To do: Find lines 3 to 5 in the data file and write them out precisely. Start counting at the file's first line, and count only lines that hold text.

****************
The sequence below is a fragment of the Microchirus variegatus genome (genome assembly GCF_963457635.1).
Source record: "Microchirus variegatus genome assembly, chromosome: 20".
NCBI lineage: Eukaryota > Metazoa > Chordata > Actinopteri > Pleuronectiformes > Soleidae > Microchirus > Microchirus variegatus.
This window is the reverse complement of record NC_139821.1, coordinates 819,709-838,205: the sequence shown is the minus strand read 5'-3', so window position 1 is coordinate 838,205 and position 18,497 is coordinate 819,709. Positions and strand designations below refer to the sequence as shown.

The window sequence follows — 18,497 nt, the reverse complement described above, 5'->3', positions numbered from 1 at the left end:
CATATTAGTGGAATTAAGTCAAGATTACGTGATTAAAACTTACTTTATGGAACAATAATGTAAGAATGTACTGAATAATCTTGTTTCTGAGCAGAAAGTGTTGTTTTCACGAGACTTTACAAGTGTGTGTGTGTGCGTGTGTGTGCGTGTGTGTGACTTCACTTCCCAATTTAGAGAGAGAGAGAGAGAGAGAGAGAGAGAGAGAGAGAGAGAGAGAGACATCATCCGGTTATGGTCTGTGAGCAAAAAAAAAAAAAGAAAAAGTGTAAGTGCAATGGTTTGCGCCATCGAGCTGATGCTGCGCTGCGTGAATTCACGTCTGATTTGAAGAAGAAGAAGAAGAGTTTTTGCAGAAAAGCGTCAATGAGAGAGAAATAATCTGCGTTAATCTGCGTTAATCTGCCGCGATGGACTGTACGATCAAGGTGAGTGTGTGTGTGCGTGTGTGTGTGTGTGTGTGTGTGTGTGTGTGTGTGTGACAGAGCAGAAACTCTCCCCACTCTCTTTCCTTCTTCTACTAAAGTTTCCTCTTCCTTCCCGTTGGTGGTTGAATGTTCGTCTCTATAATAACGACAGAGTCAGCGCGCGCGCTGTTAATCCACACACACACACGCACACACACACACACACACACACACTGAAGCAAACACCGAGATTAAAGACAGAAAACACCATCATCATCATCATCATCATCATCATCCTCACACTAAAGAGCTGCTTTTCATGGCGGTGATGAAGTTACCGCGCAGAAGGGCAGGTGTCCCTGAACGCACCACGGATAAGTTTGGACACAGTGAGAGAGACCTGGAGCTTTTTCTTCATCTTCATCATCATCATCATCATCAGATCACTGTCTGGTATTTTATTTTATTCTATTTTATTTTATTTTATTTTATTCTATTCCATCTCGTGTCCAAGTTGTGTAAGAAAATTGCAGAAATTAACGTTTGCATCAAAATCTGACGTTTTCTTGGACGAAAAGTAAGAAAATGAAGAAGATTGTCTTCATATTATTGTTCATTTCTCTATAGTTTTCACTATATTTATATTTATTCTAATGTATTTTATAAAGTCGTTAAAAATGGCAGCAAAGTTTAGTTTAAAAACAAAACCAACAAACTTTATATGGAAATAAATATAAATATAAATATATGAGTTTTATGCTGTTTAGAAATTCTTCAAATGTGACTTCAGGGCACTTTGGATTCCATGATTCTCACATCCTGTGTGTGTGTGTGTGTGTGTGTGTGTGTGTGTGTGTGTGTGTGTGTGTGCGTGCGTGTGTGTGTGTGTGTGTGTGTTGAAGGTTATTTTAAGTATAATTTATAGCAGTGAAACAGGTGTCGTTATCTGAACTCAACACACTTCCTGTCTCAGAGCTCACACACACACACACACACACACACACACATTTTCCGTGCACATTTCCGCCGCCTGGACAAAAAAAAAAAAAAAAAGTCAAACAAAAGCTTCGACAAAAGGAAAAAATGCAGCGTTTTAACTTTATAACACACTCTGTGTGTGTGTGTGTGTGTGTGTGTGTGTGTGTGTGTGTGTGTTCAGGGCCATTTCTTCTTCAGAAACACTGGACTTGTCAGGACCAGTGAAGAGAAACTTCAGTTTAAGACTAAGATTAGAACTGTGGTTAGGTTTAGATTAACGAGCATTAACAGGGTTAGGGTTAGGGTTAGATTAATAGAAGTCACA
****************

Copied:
NCBI lineage: Eukaryota > Metazoa > Chordata > Actinopteri > Pleuronectiformes > Soleidae > Microchirus > Microchirus variegatus.
This window is the reverse complement of record NC_139821.1, coordinates 819,709-838,205: the sequence shown is the minus strand read 5'-3', so window position 1 is coordinate 838,205 and position 18,497 is coordinate 819,709. Positions and strand designations below refer to the sequence as shown.

The window sequence follows — 18,497 nt, the reverse complement described above, 5'->3', positions numbered from 1 at the left end: